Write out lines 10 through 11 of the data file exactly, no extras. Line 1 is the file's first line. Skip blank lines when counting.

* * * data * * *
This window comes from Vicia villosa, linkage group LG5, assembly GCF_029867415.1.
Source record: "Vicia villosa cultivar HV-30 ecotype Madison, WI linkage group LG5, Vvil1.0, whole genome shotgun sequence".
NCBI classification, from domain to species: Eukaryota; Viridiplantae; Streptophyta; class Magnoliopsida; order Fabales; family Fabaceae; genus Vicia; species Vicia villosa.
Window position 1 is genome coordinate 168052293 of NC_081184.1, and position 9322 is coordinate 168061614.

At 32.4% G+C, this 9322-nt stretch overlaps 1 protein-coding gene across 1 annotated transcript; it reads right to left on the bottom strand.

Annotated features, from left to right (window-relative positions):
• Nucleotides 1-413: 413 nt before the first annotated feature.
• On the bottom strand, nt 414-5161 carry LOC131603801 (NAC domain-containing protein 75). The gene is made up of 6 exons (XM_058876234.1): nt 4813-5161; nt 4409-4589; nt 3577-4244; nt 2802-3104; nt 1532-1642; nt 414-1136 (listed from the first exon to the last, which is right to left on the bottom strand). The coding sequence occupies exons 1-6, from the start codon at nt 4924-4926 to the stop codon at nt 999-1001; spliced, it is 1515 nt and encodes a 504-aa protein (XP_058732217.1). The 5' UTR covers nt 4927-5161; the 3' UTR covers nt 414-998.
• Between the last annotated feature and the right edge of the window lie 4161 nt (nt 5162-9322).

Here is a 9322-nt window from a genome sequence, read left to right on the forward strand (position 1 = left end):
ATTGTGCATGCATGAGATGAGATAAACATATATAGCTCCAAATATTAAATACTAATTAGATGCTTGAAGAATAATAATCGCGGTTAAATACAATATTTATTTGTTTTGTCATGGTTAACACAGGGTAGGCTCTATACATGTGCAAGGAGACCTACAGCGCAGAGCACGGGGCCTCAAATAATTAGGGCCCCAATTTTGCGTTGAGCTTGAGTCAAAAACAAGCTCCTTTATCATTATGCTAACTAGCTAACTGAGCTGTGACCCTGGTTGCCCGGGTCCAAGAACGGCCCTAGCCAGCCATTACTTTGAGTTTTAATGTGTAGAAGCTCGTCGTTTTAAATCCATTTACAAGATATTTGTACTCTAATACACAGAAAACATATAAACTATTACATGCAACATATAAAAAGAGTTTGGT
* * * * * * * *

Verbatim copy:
Here is a 9322-nt window from a genome sequence, read left to right on the forward strand (position 1 = left end):
ATTGTGCATGCATGAGATGAGATAAACATATATAGCTCCAAATATTAAATACTAATTAGATGCTTGAAGAATAATAATCGCGGTTAAATACAATATTTATTTGTTTTGTCATGGTTAACACAGGGTAGGCTCTATACATGTGCAAGGAGACCTACAGCGCAGAGCACGGGGCCTCAAATAATTAGGGCCCCAATTTTGCGTTGAGCTTGAGTCAAAAACAAGCTCCTTTATCATTATGCTAACTAGCTAACTGAGCTGTGACCCTGGTTGCCCGGGTCCAAGAACGGCCCTAGCCAGCCATTACTTTGAGTTTTAATGTGTAGAAGCTCGTCGTTTTAAATCCATTTACAAGATATTTGTACTCTAATACACAGAAAACATATAAACTATTACATGCAACATATAAAAAGAGTTTGGT